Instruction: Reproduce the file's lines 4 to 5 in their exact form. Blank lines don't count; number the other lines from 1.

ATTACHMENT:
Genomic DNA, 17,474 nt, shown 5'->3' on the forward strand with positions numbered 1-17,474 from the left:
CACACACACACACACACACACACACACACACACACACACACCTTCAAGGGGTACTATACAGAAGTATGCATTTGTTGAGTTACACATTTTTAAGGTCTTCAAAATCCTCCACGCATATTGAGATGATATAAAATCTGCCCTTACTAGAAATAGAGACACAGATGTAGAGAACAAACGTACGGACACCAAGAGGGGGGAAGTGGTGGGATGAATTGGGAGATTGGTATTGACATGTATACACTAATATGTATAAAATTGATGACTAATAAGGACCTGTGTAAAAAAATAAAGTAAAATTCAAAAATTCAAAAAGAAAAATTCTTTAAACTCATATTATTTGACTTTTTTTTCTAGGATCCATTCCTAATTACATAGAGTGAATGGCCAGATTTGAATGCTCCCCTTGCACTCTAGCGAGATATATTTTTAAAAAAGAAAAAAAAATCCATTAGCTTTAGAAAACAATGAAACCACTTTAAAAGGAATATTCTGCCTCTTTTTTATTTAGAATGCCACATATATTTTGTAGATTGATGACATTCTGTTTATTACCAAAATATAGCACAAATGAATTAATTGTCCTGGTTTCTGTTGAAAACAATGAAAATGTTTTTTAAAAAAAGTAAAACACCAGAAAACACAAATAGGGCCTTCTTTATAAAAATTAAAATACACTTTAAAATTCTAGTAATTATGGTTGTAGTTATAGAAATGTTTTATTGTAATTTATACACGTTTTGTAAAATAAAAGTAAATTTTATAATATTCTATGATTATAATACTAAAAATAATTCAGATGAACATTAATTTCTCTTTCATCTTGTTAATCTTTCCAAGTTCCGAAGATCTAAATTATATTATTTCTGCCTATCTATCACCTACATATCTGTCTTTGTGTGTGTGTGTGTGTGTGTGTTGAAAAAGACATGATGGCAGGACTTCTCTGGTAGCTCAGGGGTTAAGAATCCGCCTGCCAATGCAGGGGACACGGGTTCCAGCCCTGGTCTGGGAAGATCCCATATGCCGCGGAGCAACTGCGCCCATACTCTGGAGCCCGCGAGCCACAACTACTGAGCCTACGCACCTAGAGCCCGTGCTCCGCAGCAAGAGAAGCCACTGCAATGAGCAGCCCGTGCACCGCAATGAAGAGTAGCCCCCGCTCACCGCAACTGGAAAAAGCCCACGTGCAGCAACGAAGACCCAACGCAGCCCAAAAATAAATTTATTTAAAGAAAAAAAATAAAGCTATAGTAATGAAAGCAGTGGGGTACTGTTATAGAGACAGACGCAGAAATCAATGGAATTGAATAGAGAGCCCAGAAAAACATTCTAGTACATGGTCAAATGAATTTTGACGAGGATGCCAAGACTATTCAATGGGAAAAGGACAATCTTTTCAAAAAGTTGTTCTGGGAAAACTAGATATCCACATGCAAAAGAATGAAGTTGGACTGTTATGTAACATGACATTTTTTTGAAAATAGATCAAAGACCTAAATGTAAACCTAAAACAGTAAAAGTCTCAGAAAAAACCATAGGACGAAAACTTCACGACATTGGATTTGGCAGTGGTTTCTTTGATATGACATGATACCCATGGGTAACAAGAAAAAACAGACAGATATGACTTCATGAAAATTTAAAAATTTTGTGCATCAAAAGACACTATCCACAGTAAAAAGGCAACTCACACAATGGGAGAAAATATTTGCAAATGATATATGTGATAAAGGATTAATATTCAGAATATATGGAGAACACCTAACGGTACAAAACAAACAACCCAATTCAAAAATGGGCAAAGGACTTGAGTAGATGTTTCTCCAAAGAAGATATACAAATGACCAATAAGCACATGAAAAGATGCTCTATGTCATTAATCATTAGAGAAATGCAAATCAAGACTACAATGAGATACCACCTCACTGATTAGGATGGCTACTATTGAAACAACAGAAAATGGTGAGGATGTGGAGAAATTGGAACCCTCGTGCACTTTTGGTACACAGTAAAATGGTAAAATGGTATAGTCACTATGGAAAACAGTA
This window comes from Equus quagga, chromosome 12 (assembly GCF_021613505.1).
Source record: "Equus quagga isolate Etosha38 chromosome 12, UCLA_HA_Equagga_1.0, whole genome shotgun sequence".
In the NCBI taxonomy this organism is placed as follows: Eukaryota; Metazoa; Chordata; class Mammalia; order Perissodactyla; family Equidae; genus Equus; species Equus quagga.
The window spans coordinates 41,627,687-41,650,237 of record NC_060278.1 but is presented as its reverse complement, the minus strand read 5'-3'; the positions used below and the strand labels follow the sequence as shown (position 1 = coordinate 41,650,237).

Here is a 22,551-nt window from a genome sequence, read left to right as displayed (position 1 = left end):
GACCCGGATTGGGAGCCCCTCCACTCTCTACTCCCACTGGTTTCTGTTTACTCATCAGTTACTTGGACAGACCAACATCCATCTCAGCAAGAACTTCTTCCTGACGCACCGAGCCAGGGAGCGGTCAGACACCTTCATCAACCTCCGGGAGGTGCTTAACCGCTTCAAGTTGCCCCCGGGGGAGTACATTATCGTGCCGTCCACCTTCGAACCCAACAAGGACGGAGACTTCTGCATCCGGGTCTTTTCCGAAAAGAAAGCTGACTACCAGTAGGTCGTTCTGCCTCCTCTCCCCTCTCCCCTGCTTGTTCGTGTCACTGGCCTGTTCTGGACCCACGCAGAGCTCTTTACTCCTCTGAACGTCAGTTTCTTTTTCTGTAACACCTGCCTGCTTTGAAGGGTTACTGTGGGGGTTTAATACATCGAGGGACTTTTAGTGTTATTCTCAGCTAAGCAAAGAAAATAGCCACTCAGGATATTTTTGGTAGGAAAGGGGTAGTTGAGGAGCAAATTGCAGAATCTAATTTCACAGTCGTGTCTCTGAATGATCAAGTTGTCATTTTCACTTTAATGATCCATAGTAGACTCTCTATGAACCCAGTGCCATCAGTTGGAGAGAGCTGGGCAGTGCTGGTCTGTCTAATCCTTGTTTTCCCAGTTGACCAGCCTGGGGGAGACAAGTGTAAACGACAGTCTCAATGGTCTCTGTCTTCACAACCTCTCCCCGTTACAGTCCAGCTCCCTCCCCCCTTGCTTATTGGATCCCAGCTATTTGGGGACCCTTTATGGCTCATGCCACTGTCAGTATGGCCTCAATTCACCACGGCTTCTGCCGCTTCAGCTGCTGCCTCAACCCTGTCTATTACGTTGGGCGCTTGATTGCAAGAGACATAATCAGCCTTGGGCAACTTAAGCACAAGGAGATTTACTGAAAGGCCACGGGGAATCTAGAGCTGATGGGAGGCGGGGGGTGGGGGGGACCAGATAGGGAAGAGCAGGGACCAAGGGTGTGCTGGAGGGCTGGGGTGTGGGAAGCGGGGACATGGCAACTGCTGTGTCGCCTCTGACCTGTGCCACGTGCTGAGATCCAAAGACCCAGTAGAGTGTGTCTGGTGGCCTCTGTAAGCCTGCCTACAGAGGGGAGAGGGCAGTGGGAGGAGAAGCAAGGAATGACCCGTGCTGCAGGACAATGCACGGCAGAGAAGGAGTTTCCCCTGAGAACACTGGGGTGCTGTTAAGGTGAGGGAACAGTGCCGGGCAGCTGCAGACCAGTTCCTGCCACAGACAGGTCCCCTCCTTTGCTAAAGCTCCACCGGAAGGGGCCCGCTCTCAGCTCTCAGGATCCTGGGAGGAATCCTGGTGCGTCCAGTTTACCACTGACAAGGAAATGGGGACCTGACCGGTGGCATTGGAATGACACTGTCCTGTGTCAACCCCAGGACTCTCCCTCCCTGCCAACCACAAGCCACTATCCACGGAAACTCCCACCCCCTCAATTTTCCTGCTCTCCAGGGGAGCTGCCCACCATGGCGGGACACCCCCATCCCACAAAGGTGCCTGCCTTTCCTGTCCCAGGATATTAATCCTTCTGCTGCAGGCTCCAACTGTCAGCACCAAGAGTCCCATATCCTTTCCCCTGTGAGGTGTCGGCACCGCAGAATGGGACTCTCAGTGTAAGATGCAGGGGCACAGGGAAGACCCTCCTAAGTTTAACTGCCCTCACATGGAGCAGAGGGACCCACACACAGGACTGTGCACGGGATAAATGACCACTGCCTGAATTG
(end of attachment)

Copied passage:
Source record: "Equus quagga isolate Etosha38 chromosome 12, UCLA_HA_Equagga_1.0, whole genome shotgun sequence".
In the NCBI taxonomy this organism is placed as follows: Eukaryota; Metazoa; Chordata; class Mammalia; order Perissodactyla; family Equidae; genus Equus; species Equus quagga.